Of special note in Elder Walter’s account of their Thanksgiving Day are his descriptions of the North Family Shakers’ vegetarian dinner – sans Tofurky – and his mention of the Ethical Floral Circle. The North Family began eliminating meat from their diets in the 1830s. Elder Frederick Evans was the most outspoken advocate of the meatless diet – although the sisters around this time were forceful in their desire to not have to deal with the mess of greasy carcasses. Eventually the entire family gave up meat and by the time of the 1893 Thanksgiving dinner had been meat free for decades. The most accessible account of the North Family’s history with the vegetable diet appeared in Sister Martha J. Anderson’s Social Life and Vegetarianism published in 1893. The Educational, Ethical, Floral Circle, is described by Sister Emily as being:

Cabinet Card. Sister Emily Offord, Upper Canaan Family, Mount Lebanon, NY

Cabinet Card. Sister Emily Offord, Upper Canaan Family, Mount Lebanon, NY, ca. 1880s, Shaker Museum | Mount Lebanon: 1957.8986.1.

“Educational, because it affords opportunities for education. Ethical, because good manners and morals, culture and refinement are included. Floral, because each member is designated by a flower name symbolic of brightness, cheerfulness and innocence. The circle denotes equality as all have equal opportunities, equal advantages and are equally compensated by making equal exertions. They hold meetings bi-weekly in which very interesting original articles are read, poems and dialogues recited, and one subject discussed verbally at each meeting. Music vocal and instrumental is added. One of the members is chosen to preside over the meeting whose duty it is to make out a written programme which she gives out at each meeting assigning a task suited to the age and ability of each one.” (2)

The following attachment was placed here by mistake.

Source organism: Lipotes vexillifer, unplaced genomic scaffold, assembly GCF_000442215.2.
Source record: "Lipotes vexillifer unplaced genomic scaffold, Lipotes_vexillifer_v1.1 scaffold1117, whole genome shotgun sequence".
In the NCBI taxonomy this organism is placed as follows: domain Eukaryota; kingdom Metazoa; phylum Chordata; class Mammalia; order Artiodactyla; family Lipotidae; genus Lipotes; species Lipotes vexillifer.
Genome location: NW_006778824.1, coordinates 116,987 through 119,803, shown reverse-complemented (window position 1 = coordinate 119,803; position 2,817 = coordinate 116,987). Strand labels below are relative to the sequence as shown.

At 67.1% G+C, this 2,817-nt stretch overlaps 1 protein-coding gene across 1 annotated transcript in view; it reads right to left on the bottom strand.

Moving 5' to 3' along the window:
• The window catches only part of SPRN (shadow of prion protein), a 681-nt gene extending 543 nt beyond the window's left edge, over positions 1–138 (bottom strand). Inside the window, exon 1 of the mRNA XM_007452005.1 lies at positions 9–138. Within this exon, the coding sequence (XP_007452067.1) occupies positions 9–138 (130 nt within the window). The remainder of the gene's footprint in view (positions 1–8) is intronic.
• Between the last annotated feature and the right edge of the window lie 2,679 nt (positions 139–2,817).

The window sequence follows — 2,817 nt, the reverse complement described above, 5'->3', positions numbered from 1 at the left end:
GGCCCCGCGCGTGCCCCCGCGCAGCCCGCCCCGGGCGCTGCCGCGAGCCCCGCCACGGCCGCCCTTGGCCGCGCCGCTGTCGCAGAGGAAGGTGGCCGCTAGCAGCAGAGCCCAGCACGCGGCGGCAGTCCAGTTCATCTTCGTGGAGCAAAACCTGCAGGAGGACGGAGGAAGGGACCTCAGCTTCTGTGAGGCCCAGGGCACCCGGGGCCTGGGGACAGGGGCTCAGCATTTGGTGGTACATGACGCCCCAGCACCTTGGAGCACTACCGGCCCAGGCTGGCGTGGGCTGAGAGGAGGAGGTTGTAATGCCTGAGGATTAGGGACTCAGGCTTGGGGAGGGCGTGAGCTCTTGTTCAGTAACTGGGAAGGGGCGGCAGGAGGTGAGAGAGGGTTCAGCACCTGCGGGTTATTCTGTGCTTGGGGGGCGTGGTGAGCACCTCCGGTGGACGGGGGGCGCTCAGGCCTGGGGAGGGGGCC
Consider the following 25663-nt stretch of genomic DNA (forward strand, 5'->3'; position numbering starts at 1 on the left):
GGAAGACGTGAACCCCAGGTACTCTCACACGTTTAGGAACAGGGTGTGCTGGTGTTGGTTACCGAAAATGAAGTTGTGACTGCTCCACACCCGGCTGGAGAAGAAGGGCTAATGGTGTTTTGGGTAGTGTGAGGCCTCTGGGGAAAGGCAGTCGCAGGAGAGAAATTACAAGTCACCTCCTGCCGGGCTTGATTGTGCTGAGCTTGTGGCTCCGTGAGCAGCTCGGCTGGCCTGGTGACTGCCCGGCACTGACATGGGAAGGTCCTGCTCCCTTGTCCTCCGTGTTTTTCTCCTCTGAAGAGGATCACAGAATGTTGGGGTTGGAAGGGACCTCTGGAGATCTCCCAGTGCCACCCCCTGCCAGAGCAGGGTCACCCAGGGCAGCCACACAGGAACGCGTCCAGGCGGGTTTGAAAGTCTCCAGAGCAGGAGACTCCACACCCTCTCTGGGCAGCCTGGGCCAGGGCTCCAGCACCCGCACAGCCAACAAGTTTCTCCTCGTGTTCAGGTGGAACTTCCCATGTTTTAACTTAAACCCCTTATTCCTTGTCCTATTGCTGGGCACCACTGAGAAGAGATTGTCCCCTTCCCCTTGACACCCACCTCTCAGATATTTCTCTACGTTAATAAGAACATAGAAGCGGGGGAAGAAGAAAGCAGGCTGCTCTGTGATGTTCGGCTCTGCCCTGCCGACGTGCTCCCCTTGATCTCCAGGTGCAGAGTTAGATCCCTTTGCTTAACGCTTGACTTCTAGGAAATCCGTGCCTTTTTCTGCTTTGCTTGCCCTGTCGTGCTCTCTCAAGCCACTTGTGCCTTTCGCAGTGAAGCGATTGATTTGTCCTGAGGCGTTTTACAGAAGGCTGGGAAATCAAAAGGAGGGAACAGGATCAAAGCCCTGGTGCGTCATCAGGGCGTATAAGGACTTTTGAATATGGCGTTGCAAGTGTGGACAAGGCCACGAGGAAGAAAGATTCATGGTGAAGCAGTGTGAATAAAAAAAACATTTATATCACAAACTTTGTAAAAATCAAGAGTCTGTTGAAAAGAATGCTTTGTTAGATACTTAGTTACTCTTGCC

The Circle included all of the young children in the family and was a part of a larger movement among the Shakers to introduce self-improvement groups – taking care of the spiritual and intellectual as well as the physical bodies of its members. Sister Emily, a teacher of the young girls was particularly well suited to supervise this group.